5 Things That Use to Work in Church… That Don’t Work Anymore

By : February 9, 2018

When our parish was founded 50 years ago, there was an established way in which a parish was a parish. Just follow the playbook and all will be well. Looking back, it was probably that very year of 1968 that served as a threshold to cataclysmic cultural and social changes that have changed everything, including the way we need to do church…though many parishes insist on operating out of the old play book. Here are just five things (and there are many more) that no longer work.

1. Build It and They Will Come.
When Nativity was built it was correctly assumed that most Catholics who lived in our 21093 zip code would come to
their assigned parish most Sundays. That is no longer true.
As Carey Nieuwhof says “The average unchurched person doesn’t think about going to church anymore than the average Christian thinks about going to synagogue. It just doesn’t cross their mind.” Just opening the front doors on Sunday morning and expecting a crowd is not even a strategy for survival, much less growth. Parishes need a plan for reaching the unchurched in their community and it needs to be driven through their entire culture.

2. Guilt Them and They Will Obey.
In the Catholic Church Lent is the season, above every other season, when the old school appeal to guilt and obligation kicks into high gear. But it’s a favorite tool in the toolbox throughout the year too. There are very few people who respond positively to this approach, which wasn’t even especially well received back when people accepted and respected the authority of the Church. Today guilt and obligation about church attendance and religious rule keeping appeals only to the people who are already keeping the rules, because it validates their choice and incriminates everyone else. But it’s not changing any hearts.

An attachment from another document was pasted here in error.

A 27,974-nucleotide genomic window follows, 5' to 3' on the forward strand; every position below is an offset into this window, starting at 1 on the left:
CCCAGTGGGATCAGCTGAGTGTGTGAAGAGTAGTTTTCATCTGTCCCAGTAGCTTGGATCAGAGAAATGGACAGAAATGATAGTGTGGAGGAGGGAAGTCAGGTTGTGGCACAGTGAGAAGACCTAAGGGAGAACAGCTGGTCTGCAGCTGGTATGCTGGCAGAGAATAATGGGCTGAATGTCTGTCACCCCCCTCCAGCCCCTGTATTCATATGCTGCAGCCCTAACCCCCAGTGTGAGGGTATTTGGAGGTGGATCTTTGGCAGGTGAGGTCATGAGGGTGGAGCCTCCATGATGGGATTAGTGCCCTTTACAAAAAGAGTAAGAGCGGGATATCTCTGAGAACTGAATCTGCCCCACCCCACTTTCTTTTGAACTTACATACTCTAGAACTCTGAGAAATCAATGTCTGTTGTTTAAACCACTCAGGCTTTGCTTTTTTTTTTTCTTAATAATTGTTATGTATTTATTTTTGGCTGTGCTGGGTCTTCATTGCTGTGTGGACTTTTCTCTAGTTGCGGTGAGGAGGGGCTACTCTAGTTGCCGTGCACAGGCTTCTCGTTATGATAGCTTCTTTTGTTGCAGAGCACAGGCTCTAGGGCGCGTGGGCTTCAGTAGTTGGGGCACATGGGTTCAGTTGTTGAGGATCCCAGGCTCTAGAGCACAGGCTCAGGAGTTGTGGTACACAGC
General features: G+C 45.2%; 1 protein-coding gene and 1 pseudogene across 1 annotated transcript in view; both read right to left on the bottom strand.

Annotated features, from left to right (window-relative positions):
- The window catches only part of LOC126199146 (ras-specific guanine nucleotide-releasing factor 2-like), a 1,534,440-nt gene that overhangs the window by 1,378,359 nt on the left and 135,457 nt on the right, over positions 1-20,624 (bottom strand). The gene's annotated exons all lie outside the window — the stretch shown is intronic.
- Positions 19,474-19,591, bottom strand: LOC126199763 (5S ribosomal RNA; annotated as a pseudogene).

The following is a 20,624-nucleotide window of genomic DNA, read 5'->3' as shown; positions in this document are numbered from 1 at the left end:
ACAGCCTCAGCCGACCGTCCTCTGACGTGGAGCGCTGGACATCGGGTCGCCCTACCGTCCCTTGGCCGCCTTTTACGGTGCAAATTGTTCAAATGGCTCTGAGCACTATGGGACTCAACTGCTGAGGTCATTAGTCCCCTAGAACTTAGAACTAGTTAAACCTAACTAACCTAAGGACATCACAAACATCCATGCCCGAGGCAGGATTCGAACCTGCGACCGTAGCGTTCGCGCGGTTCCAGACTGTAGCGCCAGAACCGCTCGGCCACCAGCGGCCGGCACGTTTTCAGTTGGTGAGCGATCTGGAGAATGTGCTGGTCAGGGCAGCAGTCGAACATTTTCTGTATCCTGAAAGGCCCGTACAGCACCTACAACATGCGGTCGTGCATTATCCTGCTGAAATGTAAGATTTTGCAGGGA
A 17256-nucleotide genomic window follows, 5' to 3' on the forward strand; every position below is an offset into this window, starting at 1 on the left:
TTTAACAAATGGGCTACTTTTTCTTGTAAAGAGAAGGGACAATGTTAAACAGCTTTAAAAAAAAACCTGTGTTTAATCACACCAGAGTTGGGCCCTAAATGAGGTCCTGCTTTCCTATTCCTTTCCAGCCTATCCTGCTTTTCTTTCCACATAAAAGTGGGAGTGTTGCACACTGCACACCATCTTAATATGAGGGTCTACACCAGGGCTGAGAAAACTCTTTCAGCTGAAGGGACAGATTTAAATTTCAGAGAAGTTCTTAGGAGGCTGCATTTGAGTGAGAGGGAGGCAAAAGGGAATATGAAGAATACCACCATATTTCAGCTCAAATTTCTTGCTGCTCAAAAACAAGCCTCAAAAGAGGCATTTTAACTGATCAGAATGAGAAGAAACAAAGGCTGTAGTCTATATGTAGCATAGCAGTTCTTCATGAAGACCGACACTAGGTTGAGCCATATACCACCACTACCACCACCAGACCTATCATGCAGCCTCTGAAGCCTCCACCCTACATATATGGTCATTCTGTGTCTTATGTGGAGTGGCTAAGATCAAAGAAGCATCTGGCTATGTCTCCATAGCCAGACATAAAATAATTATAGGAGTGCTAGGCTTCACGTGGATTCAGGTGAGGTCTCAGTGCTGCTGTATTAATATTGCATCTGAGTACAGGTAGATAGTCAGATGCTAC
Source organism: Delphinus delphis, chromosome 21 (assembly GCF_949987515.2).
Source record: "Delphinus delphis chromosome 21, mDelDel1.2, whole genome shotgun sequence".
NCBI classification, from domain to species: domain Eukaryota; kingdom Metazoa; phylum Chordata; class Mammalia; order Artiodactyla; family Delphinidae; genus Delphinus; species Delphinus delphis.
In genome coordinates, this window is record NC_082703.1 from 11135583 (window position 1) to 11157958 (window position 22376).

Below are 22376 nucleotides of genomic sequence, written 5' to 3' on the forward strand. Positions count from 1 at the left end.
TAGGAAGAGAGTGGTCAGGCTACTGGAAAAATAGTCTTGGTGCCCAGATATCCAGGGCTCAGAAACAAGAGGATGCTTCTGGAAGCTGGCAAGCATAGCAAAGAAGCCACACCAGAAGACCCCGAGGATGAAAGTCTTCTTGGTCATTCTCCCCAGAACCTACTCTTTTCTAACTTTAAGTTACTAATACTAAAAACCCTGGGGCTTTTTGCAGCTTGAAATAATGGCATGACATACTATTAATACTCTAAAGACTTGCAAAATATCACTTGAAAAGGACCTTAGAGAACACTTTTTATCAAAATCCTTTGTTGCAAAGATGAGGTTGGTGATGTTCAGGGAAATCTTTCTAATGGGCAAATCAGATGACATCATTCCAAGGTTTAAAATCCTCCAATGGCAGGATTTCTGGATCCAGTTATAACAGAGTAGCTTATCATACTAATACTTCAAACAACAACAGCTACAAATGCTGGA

To announce from the pulpit, “Catholics are forbidden to eat meat on Fridays,” is not growing disciples who appreciate the spiritual value of abstinence, and it’s not convincing anyone to pass on the cheeseburger.

3. Make It All About Them.
The flip side of the guilt approach also no longer works. Parishes easily become self-centered, comforting and coddling insiders (and inevitably become inaccessible to outsiders). Their mission becomes all about service to their members. Nothing is less attractive to the unchurched than a self-centered church.

4. Give Them Random Programs and Fundraisers.
Parishes that are self-centered, and not mission driven, become boring, even the self-serving parishioners are bored. To ward off the boredom these churches throw in seasonal or even random programs or better yet fundraisers (so you can mix it up and make a little extra cash). Here at Nativity they had bull roasts, bingo nights, fashion shows (fashion shows!).
Many parishes have one seasonal fundraiser after another: a Halloween haunted house, Christmas Tree sale, Mardi Gras, a Spring Carnival. Too often this is what churches do while they’re not making disciples.

5. Let Them Do What We’ve Always Done.
It is amazing to me how this one won’t go away, even when nearly everyone would admit it needs to. It is a default for church world, our go to position when we’re not vigilant. I readily admit that it can be true around here, even now. Parishes have got to be honestly evaluating programs and services, as well as underlying strategy, with a constant commitment to go with what God is blessing and letting go of the rest.

For another, and more complete, take on this check out careynieuwhof.com

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